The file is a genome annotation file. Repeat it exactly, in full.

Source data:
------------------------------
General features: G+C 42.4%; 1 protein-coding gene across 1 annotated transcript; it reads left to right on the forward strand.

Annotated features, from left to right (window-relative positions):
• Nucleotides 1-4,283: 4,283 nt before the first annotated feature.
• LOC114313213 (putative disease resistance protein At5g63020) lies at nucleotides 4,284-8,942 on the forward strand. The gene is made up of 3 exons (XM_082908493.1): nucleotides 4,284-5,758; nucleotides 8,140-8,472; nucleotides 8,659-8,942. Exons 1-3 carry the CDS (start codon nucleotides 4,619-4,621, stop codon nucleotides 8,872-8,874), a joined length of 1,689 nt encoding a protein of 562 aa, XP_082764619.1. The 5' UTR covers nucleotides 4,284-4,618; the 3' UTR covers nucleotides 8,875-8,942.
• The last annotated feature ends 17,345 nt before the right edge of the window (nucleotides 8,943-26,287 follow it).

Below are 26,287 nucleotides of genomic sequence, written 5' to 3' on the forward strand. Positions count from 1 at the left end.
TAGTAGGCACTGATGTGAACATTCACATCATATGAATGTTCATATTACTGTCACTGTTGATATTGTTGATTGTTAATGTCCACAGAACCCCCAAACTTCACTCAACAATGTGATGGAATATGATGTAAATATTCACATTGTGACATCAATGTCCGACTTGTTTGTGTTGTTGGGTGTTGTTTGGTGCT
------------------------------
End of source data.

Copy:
General features: G+C 42.4%; 1 protein-coding gene across 1 annotated transcript; it reads left to right on the forward strand.

Annotated features, from left to right (window-relative positions):
• Nucleotides 1-4,283: 4,283 nt before the first annotated feature.
• LOC114313213 (putative disease resistance protein At5g63020) lies at nucleotides 4,284-8,942 on the forward strand. The gene is made up of 3 exons (XM_082908493.1): nucleotides 4,284-5,758; nucleotides 8,140-8,472; nucleotides 8,659-8,942. Exons 1-3 carry the CDS (start codon nucleotides 4,619-4,621, stop codon nucleotides 8,872-8,874), a joined length of 1,689 nt encoding a protein of 562 aa, XP_082764619.1. The 5' UTR covers nucleotides 4,284-4,618; the 3' UTR covers nucleotides 8,875-8,942.
• The last annotated feature ends 17,345 nt before the right edge of the window (nucleotides 8,943-26,287 follow it).

Below are 26,287 nucleotides of genomic sequence, written 5' to 3' on the forward strand. Positions count from 1 at the left end.
TAGTAGGCACTGATGTGAACATTCACATCATATGAATGTTCATATTACTGTCACTGTTGATATTGTTGATTGTTAATGTCCACAGAACCCCCAAACTTCACTCAACAATGTGATGGAATATGATGTAAATATTCACATTGTGACATCAATGTCCGACTTGTTTGTGTTGTTGGGTGTTGTTTGGTGCT